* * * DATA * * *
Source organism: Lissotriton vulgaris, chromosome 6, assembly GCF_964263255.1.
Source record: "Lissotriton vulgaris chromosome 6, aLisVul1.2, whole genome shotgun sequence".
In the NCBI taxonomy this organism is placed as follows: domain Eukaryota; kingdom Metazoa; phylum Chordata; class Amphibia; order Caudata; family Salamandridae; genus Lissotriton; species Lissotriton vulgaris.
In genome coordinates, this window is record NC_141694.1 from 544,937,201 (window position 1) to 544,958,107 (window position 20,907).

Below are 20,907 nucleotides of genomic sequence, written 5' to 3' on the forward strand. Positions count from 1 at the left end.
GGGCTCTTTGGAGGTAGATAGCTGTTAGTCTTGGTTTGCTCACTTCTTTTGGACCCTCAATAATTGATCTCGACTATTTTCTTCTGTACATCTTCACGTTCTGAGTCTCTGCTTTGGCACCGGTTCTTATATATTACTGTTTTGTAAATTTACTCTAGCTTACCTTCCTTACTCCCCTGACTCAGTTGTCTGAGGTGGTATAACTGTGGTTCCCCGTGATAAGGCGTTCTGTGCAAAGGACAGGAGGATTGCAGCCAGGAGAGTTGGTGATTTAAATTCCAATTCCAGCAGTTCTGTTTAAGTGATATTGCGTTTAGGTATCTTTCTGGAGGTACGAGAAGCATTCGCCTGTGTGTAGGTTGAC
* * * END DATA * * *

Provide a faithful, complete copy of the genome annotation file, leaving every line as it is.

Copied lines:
Source organism: Lissotriton vulgaris, chromosome 6, assembly GCF_964263255.1.
Source record: "Lissotriton vulgaris chromosome 6, aLisVul1.2, whole genome shotgun sequence".
In the NCBI taxonomy this organism is placed as follows: domain Eukaryota; kingdom Metazoa; phylum Chordata; class Amphibia; order Caudata; family Salamandridae; genus Lissotriton; species Lissotriton vulgaris.
In genome coordinates, this window is record NC_141694.1 from 544,937,201 (window position 1) to 544,958,107 (window position 20,907).

Below are 20,907 nucleotides of genomic sequence, written 5' to 3' on the forward strand. Positions count from 1 at the left end.
GGGCTCTTTGGAGGTAGATAGCTGTTAGTCTTGGTTTGCTCACTTCTTTTGGACCCTCAATAATTGATCTCGACTATTTTCTTCTGTACATCTTCACGTTCTGAGTCTCTGCTTTGGCACCGGTTCTTATATATTACTGTTTTGTAAATTTACTCTAGCTTACCTTCCTTACTCCCCTGACTCAGTTGTCTGAGGTGGTATAACTGTGGTTCCCCGTGATAAGGCGTTCTGTGCAAAGGACAGGAGGATTGCAGCCAGGAGAGTTGGTGATTTAAATTCCAATTCCAGCAGTTCTGTTTAAGTGATATTGCGTTTAGGTATCTTTCTGGAGGTACGAGAAGCATTCGCCTGTGTGTAGGTTGAC